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MUMPS is a language intended for and designed to build database applications. Secondary language features were included to help programmers make applications using minimal computing resources. The original implementations were interpreted, though modern implementations may be fully or partially compiled.

The most outstanding, and unusual, design feature of MUMPS is that database interaction is transparently built into the language. The MUMPS language assumes the presence of a MUMPS hierarchical database, which is implicitly "opened" for every application. All variable names prefixed with the caret character ("^") use permanent (instead of RAM) storage, will maintain their values after the application ends, and will be visible to (and modifiable by) other running applications. Variables using permanent storage are called Globals in MUMPS, not to be confused with the C term for unscoped variables.

Additionally, all variables (both RAM and disk-based) are hierarchical. They can all have child nodes (called subscripts in MUMPS terminology). Thus, the variable 'Car' can have subscripts "Door", "Steering Wheel" and "Engine", each of which can contain a value and have subscripts of their own. Thus, you could say to modify a nested child node of ^Car. In MUMPS terminology, "Color" is the 2nd subscript of the variable ^Car (both the names of the child-nodes and the child-nodes themselves are called subscripts). Hierarchical variables are similar to objects with properties in Object Oriented languages. Additionally, all subscripts of variables are automatically kept in sorted order. Numeric subscripts (including floating-point numbers) are stored from lowest to highest. All non-numeric subscripts are stored in alphabetical order following the numbers. In MUMPS terminology, this is canonical order. By using only non-negative integer subscripts, the MUMPS programmer can emulate the Arrays data type from other languages. Although MUMPS does not natively offer a full set of DBMS features, several DBMS systems have been built on top of it that provide application developers with flat-file, relational and network database features.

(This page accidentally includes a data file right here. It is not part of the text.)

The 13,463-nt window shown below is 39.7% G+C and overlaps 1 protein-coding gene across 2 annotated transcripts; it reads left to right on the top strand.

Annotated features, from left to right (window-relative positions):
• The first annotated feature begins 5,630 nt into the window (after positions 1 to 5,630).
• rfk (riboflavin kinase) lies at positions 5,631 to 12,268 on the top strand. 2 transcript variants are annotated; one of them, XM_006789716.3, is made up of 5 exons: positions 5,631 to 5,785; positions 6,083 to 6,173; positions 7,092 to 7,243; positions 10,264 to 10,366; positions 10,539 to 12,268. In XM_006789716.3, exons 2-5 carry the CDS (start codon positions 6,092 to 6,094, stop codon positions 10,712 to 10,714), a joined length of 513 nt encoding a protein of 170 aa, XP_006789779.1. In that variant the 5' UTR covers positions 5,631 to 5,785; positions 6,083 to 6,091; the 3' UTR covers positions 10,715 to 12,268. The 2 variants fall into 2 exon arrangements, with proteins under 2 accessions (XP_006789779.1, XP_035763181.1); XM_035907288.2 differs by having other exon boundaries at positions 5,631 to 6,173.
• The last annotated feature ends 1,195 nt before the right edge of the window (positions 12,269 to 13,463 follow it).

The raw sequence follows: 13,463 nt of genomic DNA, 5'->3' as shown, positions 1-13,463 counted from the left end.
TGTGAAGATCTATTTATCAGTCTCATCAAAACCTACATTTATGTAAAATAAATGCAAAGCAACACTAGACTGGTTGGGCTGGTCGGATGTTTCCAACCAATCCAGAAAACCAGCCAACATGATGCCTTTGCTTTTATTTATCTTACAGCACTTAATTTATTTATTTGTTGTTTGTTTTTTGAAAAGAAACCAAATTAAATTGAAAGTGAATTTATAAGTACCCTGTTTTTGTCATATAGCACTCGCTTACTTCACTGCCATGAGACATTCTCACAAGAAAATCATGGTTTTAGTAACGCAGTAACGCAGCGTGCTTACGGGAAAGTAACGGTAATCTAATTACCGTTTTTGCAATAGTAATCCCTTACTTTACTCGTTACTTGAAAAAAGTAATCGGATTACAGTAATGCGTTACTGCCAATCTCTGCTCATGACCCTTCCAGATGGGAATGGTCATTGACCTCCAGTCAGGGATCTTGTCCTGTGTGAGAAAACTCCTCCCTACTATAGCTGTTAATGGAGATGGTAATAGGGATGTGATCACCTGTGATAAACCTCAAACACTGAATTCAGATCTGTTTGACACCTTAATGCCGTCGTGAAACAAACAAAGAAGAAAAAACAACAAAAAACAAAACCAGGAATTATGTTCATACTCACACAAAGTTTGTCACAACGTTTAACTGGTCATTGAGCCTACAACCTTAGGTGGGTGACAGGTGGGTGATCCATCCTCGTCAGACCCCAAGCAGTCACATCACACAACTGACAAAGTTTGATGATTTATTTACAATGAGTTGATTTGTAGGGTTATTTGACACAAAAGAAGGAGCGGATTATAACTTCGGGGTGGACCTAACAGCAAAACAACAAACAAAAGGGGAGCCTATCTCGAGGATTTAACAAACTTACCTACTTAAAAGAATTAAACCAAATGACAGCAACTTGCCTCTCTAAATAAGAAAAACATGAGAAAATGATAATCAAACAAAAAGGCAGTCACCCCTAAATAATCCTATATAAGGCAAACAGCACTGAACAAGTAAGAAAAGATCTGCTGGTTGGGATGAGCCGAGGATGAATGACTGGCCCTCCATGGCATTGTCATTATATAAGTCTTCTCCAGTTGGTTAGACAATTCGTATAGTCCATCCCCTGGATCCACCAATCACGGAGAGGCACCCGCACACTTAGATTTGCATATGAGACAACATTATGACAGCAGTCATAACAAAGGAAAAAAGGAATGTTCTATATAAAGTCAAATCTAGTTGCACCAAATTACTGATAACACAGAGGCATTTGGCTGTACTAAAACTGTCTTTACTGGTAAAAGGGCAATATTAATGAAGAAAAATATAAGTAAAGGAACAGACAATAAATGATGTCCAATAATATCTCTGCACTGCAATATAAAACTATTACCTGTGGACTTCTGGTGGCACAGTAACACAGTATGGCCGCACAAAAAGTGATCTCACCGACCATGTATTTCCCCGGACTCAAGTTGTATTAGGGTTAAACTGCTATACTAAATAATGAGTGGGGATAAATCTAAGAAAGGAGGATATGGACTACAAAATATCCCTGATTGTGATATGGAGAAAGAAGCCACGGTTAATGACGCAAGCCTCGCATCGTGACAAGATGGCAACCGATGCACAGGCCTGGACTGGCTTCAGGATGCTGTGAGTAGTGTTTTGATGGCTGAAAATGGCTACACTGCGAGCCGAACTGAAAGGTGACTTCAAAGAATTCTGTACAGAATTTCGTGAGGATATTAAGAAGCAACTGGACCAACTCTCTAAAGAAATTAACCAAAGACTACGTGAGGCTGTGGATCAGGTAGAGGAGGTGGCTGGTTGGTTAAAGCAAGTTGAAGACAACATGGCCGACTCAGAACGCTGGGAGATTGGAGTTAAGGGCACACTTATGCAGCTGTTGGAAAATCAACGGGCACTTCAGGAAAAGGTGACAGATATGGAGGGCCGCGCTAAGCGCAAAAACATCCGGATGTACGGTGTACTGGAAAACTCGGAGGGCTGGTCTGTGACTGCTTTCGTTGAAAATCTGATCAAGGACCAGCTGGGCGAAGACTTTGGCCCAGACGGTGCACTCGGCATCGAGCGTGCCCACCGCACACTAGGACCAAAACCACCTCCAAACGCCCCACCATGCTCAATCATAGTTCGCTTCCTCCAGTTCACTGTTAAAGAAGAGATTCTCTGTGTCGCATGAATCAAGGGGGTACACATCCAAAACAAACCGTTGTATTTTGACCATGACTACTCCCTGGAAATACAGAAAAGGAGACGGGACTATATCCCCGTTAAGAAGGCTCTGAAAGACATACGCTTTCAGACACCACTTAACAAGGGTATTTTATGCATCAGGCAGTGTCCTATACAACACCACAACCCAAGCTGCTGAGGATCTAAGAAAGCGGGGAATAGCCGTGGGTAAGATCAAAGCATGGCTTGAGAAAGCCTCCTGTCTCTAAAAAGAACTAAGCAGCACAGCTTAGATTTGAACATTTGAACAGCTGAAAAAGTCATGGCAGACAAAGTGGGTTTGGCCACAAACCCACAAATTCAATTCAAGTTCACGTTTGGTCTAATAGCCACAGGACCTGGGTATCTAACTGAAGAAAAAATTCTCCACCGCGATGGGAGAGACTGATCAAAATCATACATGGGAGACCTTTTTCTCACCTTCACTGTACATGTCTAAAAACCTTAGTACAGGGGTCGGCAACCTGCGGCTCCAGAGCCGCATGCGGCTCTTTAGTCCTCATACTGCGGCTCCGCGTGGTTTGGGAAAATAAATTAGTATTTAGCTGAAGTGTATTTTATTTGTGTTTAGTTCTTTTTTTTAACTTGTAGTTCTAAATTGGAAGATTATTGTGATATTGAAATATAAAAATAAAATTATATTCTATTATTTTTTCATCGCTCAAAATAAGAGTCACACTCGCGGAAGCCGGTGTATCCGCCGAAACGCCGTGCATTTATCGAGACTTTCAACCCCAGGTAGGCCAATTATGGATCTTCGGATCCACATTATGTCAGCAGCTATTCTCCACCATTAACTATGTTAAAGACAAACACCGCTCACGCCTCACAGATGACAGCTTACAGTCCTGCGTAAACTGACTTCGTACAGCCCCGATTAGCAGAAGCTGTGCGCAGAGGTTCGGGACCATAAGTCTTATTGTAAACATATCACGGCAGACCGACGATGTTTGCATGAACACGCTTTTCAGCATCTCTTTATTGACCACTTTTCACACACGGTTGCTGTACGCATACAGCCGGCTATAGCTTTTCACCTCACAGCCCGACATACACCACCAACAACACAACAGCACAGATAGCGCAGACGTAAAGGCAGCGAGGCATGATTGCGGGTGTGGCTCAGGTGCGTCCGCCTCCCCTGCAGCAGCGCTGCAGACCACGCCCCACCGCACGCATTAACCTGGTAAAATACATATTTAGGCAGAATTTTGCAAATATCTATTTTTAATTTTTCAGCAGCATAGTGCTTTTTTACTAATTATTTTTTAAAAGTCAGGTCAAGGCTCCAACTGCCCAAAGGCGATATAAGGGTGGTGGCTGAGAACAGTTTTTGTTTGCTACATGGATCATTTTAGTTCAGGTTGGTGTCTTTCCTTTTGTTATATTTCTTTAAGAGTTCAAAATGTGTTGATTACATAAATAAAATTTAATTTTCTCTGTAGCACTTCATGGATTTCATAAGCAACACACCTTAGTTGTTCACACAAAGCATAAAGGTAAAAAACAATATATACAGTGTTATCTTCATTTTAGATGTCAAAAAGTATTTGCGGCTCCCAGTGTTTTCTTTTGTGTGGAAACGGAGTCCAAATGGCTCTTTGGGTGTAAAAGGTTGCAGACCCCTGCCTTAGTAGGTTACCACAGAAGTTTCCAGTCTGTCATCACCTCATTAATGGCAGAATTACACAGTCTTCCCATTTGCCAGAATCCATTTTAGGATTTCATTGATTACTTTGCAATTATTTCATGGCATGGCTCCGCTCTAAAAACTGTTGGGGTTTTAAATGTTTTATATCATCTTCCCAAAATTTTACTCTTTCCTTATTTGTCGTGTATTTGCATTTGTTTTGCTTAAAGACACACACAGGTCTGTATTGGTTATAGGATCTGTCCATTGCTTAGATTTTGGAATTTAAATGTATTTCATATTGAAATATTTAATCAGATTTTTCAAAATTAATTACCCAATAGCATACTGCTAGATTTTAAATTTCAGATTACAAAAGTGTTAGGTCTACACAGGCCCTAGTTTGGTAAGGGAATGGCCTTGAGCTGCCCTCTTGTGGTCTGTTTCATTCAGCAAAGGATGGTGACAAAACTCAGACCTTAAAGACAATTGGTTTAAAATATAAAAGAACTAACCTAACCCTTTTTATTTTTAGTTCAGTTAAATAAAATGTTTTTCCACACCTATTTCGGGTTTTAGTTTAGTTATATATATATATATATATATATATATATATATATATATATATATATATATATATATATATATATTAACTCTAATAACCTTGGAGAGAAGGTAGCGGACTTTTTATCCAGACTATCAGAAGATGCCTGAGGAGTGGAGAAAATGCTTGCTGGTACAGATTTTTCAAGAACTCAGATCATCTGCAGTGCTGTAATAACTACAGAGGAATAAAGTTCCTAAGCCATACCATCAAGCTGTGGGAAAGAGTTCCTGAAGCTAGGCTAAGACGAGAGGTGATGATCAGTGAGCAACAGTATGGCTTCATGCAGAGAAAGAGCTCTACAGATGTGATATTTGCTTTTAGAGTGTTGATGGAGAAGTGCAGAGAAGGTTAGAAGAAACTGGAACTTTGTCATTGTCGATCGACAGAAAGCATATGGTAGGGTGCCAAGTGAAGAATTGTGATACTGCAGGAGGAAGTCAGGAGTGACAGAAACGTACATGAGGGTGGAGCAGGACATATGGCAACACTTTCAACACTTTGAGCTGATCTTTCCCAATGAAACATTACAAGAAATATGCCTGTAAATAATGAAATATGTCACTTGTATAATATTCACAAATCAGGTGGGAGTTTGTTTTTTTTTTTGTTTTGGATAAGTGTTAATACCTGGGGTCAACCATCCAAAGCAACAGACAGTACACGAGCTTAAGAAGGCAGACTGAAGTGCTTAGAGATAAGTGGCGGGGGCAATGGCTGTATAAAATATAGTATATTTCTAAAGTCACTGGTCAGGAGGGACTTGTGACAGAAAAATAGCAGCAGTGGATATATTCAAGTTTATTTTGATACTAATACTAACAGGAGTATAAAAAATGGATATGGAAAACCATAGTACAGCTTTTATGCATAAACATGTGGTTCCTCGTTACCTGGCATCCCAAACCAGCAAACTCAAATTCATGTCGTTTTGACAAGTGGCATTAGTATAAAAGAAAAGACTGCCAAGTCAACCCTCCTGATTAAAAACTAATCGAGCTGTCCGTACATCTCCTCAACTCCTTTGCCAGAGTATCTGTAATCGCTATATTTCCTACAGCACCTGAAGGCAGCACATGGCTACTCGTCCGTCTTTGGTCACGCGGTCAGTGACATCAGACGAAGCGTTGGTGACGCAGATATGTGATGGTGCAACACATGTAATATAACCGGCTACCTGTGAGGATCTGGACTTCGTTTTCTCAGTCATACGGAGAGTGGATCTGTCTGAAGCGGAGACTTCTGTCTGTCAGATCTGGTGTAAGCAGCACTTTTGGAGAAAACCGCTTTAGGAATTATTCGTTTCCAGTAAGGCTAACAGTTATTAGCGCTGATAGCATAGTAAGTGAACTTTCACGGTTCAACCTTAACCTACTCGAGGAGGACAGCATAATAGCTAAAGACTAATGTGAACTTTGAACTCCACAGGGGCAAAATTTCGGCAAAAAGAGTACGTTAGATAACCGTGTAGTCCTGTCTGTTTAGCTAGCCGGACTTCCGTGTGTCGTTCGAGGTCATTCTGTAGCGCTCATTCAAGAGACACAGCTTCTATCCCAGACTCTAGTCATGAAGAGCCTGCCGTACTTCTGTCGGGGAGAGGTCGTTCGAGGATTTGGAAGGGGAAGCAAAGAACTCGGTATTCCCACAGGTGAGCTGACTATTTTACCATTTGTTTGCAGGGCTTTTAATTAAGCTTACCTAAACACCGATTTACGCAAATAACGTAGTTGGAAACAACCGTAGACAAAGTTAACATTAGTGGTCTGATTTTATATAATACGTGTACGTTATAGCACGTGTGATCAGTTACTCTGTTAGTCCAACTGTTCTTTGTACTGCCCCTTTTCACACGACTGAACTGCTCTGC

As a secondary language feature, you can abbreviate nearly all commands and native functions to a single character to save space; this was a common feature of languages designed in this period (eg, early BASICs). Additionally, there are built-in operators which treat a delimited string (eg, comma-separated values) as an array. Early MUMPS programmers would often store a structure of related information as a delimited string, parsing it after it was read in; this saved disk access time and offered considerable speed advantages on some hardware.

MUMPS has no data types. Numbers can be treated as strings of digits, or strings can be treated as numbers by numeric operators (coerced, in MUMPS terminology). Coercion can have some odd side effects, however. For example, when a string is coerced, the parser turns as much of the string (starting from the left) into a number as it can, then discards the rest (as in PHP). Thus the statement IF 20<"30 DUCKS" is evaluated as TRUE in MUMPS.

Other features of the language are intended to help MUMPS applications interact with each other in a multi-user environment. Database locks, process identifiers, and atomicity of database update transactions are all required of standard MUMPS implementations.

In contrast to languages in the C or Wirth traditions, some space characters between MUMPS statements are significant. A single space separates a command from its argument, and a space, or newline, separates each argument from the next MUMPS token. Commands which take no arguments (eg, ELSE) require two following spaces. The concept is that one space separates the command from the (nonexistent) argument, the next separates the "argument" from the next command. Newlines are also significant; an IF, ELSE or FOR command processes (or skips) everything else til the end-of-line. To make those statements control multiple lines, you must use the DO command to create a code block.

MUMPS
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